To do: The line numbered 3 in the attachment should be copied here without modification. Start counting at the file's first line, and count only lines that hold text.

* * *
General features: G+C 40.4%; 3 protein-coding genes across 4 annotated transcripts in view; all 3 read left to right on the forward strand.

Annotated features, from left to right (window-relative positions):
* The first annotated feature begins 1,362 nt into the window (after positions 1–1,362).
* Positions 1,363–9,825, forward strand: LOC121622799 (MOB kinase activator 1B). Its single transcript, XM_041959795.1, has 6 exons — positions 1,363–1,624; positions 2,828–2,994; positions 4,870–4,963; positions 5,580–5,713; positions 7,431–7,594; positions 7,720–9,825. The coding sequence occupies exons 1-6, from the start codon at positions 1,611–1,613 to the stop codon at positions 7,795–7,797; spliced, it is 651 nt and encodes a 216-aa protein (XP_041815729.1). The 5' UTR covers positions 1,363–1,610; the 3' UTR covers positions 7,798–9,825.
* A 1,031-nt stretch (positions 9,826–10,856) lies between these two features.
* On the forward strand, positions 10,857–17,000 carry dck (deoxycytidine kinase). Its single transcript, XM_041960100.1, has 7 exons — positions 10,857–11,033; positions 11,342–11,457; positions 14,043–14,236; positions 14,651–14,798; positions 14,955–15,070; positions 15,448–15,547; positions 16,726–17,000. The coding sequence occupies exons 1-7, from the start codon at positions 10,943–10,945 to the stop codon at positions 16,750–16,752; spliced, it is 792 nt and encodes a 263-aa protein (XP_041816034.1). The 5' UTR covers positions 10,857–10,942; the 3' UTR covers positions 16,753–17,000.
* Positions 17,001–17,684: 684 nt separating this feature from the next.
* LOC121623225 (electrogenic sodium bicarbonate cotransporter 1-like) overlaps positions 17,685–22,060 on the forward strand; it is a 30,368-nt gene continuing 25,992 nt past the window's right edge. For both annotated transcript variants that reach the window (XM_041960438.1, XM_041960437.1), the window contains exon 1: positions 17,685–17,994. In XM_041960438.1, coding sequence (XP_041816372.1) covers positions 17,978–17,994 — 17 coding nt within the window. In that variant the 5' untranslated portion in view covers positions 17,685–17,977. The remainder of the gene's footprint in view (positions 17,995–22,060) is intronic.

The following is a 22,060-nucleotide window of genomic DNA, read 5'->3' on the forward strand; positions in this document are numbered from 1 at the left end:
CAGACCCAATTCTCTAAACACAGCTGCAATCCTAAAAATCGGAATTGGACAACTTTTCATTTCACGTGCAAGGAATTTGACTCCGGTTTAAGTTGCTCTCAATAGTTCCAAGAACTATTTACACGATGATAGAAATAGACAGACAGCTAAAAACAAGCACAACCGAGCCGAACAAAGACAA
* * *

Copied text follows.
* The first annotated feature begins 1,362 nt into the window (after positions 1–1,362).